October First Friday at Greene Block + Studios

October 7, 2022

5:00 p.m. - 9:00 p.m.

Colby Arts Office

Greene Block + Studios, 18 Main St, Waterville

Kick off your Friday night in downtown Waterville with and Open Mic hosted by Tyler French from 5 pm – 7 pm. Bring a poem or a song that is no longer than 5 minutes to share on the mic. Then stick around for some dancing until 9 pm!

Make Waterville Food Stories risograph prints in the Center for Book & Print with Fannie Ouyang. Bring favorite recipes, photos, and food memories. These prints will be make and collected every First Friday to be crafted into hand-bound books May 2023.

You’ll also have the opportunity to engage in Maggie Libby’s interactive paper-based installation titled Where We Are Now: Maps and Doorways.


Tyler French (he/him/his) is a writer and organizer living in Waterville, ME. His first full-length book of poetry, He Told Me was published by Capturing Fire Press May 2019. He has writing in Artivate, Assaracus, Beech Street Review, Bending Genres Journal, Stoked Words, and The Quarry, Split This Rock’s Social Justice Poetry Database. He is a co-creator and baker for Queer Cookies, a poetry series, bake sale, and cookbook supporting queer-identified poets.

The Center for Book & Print is a site for teaching, learning, and making located on the ground floor of Greene Block + Studios in downtown Waterville. It brings together learners, scholars, and makers to explore the multiple facets, history, design, manufacturing, and construction of books, artists’ books, broadsides, photo books, chapbooks, zines, prints, posters, and more. Managed by Fannie Ouyang, Colby Libraries Visual & Interdisciplinary Arts Librarian.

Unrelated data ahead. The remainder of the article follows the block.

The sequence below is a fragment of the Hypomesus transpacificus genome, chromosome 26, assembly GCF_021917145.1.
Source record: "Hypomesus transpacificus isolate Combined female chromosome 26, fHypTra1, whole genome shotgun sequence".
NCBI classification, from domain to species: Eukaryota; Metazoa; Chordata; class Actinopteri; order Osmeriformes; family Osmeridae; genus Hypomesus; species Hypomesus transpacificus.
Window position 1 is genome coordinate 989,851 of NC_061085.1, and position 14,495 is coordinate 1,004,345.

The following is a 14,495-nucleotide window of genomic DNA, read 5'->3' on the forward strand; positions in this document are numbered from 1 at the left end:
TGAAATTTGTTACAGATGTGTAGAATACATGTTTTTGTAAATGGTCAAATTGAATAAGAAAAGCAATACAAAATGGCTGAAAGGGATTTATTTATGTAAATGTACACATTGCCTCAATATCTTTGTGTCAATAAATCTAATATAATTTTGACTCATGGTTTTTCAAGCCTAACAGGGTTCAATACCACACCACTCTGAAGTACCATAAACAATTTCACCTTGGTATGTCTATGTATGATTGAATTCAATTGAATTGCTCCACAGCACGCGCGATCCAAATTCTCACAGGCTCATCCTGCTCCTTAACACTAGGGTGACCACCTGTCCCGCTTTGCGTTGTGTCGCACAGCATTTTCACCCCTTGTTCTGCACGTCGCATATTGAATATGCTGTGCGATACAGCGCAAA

Maggie Libby (they/them) is an artist and worker, rooted in a Maine-based studio practice. They explore the relationships between external and internal geographies; women’s bodies, images, life stories; our relationship to local ground; spaces between artwork and viewer.  They are passionate about creating inclusive women’s histories and learning how to listen deeply. Their primary practice is drawing, a legacy from the atelier training of the New York Studio School. They also need to slide color across a surface, create transgressive interactions, invite participation, try unfamiliar mediums, and grow things from seed.


Contact Colby Arts Office Program Manager Tyler French at [email protected] if you have any questions.

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